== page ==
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BMC Med Res Methodol . COVID-19 impact on mental health

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  • BMC Med Res Methodol . COVID-19 impact on mental health

    BMC Med Res Methodol

    . 2022 Jan 14;22(1):15.
    doi: 10.1186/s12874-021-01411-w.
    COVID-19 impact on mental health

    Jingyu Cui 1 , Jingwei Lu 1 , Yijia Weng 1 , Grace Y Yi 2 3 , Wenqing He 1



    Background: The coronavirus disease 2019 (COVID-19) pandemic has posed a significant influence on public mental health. Current efforts focus on alleviating the impacts of the disease on public health and the economy, with the psychological effects due to COVID-19 relatively ignored. In this research, we are interested in exploring the quantitative characterization of the pandemic impact on public mental health by studying an online survey dataset of the United States.
    Methods: The analyses are conducted based on a large scale of online mental health-related survey study in the United States, conducted over 12 consecutive weeks from April 23, 2020 to July 21, 2020. We are interested in examining the risk factors that have a significant impact on mental health as well as in their estimated effects over time. We employ the multiple imputation by chained equations (MICE) method to deal with missing values and take logistic regression with the least absolute shrinkage and selection operator (Lasso) method to identify risk factors for mental health.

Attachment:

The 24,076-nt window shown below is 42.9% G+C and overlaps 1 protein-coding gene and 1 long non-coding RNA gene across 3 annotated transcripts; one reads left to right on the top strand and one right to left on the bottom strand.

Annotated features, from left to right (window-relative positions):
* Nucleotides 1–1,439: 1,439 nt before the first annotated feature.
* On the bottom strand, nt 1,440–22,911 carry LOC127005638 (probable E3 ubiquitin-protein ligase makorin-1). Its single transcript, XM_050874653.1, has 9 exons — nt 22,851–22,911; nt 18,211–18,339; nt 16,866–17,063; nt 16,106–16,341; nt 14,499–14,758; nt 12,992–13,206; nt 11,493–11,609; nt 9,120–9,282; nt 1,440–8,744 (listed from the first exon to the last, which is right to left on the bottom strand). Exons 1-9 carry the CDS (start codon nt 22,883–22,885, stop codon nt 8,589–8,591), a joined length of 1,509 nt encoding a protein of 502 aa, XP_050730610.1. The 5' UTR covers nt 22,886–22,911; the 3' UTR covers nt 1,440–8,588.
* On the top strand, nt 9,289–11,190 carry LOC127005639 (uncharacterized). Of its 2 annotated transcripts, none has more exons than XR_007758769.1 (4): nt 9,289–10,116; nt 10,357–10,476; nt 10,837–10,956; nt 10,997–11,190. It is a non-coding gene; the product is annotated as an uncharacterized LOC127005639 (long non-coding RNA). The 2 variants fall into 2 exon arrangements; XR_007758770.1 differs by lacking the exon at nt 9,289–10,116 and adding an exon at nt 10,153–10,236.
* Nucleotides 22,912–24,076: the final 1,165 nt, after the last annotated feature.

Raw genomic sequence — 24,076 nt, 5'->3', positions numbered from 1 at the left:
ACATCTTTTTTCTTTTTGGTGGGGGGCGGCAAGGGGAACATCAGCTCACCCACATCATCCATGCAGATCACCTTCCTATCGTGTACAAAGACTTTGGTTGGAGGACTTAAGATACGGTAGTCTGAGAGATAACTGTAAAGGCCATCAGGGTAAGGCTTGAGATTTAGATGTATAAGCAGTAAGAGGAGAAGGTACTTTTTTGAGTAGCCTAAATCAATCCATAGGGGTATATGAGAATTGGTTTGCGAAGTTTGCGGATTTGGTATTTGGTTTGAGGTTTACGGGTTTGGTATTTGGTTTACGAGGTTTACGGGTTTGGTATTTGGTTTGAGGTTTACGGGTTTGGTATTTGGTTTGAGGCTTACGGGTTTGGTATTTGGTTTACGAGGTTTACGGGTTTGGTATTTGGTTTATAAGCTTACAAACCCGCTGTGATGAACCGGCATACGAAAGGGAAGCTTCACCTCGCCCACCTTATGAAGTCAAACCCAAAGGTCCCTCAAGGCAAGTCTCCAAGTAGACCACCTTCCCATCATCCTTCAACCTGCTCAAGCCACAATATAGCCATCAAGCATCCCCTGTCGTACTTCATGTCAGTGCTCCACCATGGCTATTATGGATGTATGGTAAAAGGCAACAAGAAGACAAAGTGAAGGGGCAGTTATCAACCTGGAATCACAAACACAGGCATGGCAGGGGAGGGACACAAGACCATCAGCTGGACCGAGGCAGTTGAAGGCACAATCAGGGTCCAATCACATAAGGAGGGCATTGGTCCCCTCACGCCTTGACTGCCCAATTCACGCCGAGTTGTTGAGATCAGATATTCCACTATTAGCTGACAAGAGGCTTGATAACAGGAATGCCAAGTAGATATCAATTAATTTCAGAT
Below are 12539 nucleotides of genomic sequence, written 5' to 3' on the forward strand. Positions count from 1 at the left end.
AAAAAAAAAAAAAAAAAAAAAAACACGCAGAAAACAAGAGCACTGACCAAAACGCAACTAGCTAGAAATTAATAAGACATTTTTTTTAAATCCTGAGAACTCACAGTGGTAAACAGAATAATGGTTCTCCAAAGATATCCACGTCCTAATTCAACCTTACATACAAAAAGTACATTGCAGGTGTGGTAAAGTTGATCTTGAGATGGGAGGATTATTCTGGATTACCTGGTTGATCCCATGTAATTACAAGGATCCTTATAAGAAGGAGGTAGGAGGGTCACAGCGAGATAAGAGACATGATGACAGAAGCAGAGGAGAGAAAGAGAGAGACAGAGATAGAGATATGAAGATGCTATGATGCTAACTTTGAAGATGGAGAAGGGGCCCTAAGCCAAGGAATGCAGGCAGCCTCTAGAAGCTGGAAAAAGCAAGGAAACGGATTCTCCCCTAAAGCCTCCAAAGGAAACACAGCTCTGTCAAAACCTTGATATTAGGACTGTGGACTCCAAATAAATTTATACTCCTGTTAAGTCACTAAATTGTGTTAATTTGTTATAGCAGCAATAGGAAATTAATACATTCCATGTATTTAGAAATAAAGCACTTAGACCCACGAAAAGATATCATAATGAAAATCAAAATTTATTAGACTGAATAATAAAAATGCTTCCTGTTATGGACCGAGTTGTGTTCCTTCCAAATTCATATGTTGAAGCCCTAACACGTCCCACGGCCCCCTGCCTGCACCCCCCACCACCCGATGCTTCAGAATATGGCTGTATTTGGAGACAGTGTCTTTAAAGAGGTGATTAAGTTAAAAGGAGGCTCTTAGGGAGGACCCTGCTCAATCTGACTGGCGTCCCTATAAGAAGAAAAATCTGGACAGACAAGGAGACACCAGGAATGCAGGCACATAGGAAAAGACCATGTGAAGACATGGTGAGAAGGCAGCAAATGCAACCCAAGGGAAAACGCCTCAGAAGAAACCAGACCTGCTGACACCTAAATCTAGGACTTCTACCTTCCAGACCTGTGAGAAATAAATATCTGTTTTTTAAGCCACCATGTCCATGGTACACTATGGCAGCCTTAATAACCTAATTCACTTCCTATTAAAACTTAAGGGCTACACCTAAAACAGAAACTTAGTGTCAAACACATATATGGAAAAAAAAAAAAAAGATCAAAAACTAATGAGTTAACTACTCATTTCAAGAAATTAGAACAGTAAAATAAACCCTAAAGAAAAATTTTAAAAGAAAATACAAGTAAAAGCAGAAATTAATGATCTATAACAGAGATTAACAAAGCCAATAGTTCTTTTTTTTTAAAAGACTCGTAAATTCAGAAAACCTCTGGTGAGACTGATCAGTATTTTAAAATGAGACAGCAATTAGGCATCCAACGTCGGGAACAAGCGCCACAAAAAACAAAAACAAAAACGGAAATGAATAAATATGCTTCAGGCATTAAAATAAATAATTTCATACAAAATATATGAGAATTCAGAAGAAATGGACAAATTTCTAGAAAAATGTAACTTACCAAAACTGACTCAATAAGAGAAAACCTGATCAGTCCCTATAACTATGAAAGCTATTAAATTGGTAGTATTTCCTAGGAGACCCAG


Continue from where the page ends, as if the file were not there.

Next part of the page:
Results: Our analysis shows that risk predictors for an individual to experience mental health issues include the pandemic situation of the State where the individual resides, age, gender, race, marital status, health conditions, the number of household members, employment status, the level of confidence of the future food affordability, availability of health insurance, mortgage status, and the information of kids enrolling in school. The effects of most of the predictors seem to change over time though the degree varies for different risk factors. The effects of risk factors, such as States and gender show noticeable change over time, whereas the factor age exhibits seemingly unchanged effects over time.
    Conclusions: The analysis results unveil evidence-based findings to identify the groups who are psychologically vulnerable to the COVID-19 pandemic. This study provides helpful evidence for assisting healthcare providers and policymakers to take steps for mitigating the pandemic effects on public mental health, especially in boosting public health care, improving public confidence in future food conditions, and creating more job opportunities.
    Trial registration: This article does not report the results of a health care intervention on human participants.

    Keywords: COVID-19; Lasso; logistic regression; mental health; missing data; multiple imputation; survey data.